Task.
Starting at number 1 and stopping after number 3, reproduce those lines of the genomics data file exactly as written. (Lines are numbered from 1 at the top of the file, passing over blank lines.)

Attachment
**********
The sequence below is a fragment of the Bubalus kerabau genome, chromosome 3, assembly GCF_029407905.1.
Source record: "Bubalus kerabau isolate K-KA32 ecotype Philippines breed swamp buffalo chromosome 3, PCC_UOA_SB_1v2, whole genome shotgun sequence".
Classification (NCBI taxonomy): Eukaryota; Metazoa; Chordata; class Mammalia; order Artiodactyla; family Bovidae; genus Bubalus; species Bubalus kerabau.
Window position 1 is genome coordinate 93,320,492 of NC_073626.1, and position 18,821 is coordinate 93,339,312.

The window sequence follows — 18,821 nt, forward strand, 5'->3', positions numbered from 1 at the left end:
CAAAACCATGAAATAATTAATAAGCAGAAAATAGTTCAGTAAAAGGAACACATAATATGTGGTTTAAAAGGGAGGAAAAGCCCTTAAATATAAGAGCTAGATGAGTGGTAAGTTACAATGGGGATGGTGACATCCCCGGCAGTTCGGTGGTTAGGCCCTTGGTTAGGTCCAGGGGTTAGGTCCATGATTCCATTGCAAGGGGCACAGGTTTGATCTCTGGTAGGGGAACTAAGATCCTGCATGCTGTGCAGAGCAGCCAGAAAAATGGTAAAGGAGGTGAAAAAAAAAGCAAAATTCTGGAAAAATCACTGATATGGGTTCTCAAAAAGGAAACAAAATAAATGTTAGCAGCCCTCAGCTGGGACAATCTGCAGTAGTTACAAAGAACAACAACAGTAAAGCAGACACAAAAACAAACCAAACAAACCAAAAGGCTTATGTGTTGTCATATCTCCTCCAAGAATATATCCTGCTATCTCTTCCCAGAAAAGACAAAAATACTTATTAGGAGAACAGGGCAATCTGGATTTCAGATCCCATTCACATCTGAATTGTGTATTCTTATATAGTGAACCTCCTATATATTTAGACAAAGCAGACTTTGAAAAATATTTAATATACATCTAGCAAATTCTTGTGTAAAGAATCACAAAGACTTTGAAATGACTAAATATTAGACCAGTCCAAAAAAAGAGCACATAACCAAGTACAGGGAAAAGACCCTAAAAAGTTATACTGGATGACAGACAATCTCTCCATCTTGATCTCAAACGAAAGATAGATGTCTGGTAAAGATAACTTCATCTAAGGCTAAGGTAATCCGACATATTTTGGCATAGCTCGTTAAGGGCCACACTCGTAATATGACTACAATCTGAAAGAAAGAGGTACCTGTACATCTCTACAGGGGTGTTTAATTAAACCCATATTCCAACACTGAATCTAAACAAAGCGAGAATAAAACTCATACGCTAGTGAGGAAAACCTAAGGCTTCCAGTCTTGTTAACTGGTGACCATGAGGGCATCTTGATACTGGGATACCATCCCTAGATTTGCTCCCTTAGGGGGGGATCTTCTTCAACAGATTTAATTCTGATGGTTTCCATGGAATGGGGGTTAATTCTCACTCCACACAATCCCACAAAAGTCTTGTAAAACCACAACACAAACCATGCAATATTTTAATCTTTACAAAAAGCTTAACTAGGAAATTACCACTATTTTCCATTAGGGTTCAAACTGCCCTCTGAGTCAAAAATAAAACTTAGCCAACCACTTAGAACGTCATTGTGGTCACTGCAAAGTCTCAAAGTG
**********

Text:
The sequence below is a fragment of the Bubalus kerabau genome, chromosome 3, assembly GCF_029407905.1.
Source record: "Bubalus kerabau isolate K-KA32 ecotype Philippines breed swamp buffalo chromosome 3, PCC_UOA_SB_1v2, whole genome shotgun sequence".
Classification (NCBI taxonomy): Eukaryota; Metazoa; Chordata; class Mammalia; order Artiodactyla; family Bovidae; genus Bubalus; species Bubalus kerabau.